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Indian Peaks Wilderness

General Contacts Area Management Wilderness Laws Volunteer
Photograph taken in  the Indian Peaks Wilderness

Introduction

The United States Congress designated the Indian Peaks Wilderness (map) in 1978 and it now has a total of 76,711 acres. All of this wilderness is located in Colorado and is managed by the Forest Service and the National Park Service. The Indian Peaks Wilderness is bordered by the James Peak Wilderness to the south and the Rocky Mountain National Park Wilderness to the north.

Description

The Indian Peaks became part of the National Wilderness Preservation System in 1978. Many of the peaks within the area were named for American Indian tribes of the west. The over 75,000 acre wilderness is located primarily within the Arapaho and Roosevelt National Forest. A small sliver along the northernmost boundary lies within Rocky Mountain National Park. All of this sliver is above treeline where no camping is allowed, and contains only one trail, a Forest Service trail that loops into the park for about a mile due to the terrain. Overall, the wilderness stretches approximately 18 miles north/south and 15 miles east/west at its widest point. Elevations range from 8,300 to just over 13,500 feet. There are a total of seven peaks over 13,000 feet, and approximately 35% of the land area is above treeline. There are 28 maintained trails covering about 133 miles, and over 50 lakes. The icy remains of the last glacial period sculpted out the rugged terrain of the Indian Peaks. Chill winds off perpetual snowfields have created an environment near treeline of stunted trees and alpine plants unusual for this part of the state.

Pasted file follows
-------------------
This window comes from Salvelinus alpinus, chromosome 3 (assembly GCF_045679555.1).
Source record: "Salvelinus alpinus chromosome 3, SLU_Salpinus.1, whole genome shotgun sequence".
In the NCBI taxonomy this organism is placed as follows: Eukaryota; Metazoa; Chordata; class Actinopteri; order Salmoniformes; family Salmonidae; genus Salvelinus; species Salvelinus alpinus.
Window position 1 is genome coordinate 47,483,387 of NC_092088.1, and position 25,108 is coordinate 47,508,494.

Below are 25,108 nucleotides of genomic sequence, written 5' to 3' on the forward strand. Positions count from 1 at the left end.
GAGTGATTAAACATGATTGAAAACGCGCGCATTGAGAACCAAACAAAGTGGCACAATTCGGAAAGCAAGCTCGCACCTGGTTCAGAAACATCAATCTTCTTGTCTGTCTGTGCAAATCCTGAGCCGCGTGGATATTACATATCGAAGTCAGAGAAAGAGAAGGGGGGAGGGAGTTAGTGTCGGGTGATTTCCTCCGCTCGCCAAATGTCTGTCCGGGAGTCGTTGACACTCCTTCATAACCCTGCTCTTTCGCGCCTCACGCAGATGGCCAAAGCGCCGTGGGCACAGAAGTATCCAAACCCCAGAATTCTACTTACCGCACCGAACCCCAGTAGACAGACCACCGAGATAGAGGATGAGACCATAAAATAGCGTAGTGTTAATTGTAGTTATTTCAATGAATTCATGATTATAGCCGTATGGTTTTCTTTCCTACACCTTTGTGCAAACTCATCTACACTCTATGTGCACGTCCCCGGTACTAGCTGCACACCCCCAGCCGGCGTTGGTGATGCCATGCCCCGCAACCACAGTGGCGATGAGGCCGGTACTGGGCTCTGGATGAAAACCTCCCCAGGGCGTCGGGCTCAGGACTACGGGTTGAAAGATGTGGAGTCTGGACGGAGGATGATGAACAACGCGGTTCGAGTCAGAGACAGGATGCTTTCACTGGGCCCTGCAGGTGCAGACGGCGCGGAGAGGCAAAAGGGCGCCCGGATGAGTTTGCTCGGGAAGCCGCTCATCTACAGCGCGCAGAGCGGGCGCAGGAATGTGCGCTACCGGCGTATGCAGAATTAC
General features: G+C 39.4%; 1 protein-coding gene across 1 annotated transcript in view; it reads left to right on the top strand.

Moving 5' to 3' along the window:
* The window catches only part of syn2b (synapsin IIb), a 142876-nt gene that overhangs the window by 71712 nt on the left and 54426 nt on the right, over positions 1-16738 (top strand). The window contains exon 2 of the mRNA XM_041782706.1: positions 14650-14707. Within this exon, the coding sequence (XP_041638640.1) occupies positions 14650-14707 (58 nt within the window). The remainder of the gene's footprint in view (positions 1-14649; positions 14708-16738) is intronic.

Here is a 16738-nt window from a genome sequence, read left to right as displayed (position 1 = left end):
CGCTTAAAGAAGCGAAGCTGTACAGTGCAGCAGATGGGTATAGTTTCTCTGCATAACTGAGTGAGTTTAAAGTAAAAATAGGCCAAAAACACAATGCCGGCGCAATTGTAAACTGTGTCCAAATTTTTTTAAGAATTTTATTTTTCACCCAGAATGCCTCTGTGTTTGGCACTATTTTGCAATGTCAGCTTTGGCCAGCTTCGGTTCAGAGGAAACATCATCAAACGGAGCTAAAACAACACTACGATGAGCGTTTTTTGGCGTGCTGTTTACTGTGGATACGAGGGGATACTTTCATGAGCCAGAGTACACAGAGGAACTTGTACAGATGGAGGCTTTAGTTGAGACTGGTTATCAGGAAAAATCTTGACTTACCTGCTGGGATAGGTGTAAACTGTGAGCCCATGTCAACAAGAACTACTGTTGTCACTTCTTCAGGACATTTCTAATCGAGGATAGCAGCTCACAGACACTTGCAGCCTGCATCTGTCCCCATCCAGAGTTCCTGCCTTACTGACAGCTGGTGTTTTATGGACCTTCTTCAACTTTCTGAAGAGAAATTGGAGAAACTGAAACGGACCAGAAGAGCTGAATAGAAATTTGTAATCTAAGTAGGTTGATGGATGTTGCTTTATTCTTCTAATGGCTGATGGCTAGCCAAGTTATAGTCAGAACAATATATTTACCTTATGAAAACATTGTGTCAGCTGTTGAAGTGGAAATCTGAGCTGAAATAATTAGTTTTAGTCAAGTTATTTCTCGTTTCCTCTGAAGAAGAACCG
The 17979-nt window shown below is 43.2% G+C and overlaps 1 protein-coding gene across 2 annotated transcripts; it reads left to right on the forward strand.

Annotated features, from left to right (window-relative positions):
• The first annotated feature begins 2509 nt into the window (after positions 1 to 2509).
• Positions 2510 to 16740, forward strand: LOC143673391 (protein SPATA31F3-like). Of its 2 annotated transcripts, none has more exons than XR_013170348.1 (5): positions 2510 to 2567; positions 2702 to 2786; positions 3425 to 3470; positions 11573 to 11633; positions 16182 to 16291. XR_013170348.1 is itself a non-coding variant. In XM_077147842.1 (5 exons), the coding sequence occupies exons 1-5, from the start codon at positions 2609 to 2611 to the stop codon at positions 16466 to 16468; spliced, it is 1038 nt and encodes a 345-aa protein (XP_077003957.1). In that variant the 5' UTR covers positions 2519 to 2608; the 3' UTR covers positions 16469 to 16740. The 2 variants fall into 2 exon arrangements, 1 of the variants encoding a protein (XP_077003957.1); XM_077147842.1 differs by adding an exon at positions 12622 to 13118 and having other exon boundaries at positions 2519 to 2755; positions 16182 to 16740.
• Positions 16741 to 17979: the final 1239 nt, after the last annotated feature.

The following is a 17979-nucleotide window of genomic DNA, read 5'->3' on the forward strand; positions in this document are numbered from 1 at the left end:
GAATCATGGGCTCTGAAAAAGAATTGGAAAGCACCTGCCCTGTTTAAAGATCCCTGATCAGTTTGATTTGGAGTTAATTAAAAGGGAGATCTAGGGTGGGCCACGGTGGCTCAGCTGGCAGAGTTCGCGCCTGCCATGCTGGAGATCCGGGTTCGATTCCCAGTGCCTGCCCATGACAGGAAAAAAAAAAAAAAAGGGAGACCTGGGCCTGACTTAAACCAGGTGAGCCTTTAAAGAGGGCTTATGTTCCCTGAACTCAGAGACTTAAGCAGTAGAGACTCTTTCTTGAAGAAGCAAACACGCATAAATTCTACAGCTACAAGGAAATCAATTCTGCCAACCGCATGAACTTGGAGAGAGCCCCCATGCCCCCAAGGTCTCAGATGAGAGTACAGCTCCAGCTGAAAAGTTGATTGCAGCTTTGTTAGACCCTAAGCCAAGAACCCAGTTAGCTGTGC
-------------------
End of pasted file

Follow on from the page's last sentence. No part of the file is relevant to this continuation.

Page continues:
The Indian Peaks is one of the most popular and heavily used wilderness areas in the country due to its close proximity to the Denver/Boulder metro area. Camping permits for the Forest Service portion of the wilderness are required for all individuals during the peak seasons, June 1 - Sept. 15. In addition, permits are required for all organized groups (scouts, hiking clubs etc.) for day use or camping any time of year. Campfires are prohibited on the east side of the Continental Divide and around most lakes on the west side. Rocky Mountain National Park to the north, also requires backcountry camping permits. There is a $20 administrative fee for park permits during peak season periods (non-refundable and non-exchangeable).

Practicing Leave No Trace Camping and Hiking Ethics will help protect this beautiful wilderness area for future generations.

Planning to Visit the Indian Peaks Wilderness?

Leave No Trace

How to follow the seven standard Leave No Trace principles differs in different parts of the country (desert vs. Rocky Mountains). Click on any of the principles listed below to learn more about how they apply in the Indian Peaks Wilderness.
  1. Plan Ahead and Prepare
  2. Travel and Camp on Durable Surfaces
  3. Dispose of Waste Properly
  4. Leave What You Find
  5. Minimize Campfire Impacts
  6. Respect Wildlife
  7. Be Considerate of Other Visitors
For more information on Leave No Trace, Visit the Leave No Trace, Inc. website.



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